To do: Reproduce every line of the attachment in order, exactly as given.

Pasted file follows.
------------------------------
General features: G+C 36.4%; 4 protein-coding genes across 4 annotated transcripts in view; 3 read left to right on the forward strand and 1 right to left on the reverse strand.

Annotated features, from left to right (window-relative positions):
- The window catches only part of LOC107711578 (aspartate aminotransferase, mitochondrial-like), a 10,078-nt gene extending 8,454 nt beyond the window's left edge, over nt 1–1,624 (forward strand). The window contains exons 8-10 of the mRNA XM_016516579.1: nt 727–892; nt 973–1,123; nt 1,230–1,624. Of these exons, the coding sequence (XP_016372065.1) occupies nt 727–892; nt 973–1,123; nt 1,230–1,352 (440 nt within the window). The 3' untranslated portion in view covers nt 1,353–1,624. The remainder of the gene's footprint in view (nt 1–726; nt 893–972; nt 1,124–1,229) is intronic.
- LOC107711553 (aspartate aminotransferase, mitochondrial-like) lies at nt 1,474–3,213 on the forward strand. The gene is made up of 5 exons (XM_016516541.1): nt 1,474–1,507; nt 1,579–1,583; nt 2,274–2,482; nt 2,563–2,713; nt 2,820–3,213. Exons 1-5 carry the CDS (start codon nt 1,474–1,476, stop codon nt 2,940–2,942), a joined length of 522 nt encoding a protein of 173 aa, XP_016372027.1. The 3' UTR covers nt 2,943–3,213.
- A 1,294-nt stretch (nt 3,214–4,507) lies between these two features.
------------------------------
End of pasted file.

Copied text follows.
General features: G+C 36.4%; 4 protein-coding genes across 4 annotated transcripts in view; 3 read left to right on the forward strand and 1 right to left on the reverse strand.

Annotated features, from left to right (window-relative positions):
- The window catches only part of LOC107711578 (aspartate aminotransferase, mitochondrial-like), a 10,078-nt gene extending 8,454 nt beyond the window's left edge, over nt 1–1,624 (forward strand). The window contains exons 8-10 of the mRNA XM_016516579.1: nt 727–892; nt 973–1,123; nt 1,230–1,624. Of these exons, the coding sequence (XP_016372065.1) occupies nt 727–892; nt 973–1,123; nt 1,230–1,352 (440 nt within the window). The 3' untranslated portion in view covers nt 1,353–1,624. The remainder of the gene's footprint in view (nt 1–726; nt 893–972; nt 1,124–1,229) is intronic.
- LOC107711553 (aspartate aminotransferase, mitochondrial-like) lies at nt 1,474–3,213 on the forward strand. The gene is made up of 5 exons (XM_016516541.1): nt 1,474–1,507; nt 1,579–1,583; nt 2,274–2,482; nt 2,563–2,713; nt 2,820–3,213. Exons 1-5 carry the CDS (start codon nt 1,474–1,476, stop codon nt 2,940–2,942), a joined length of 522 nt encoding a protein of 173 aa, XP_016372027.1. The 3' UTR covers nt 2,943–3,213.
- A 1,294-nt stretch (nt 3,214–4,507) lies between these two features.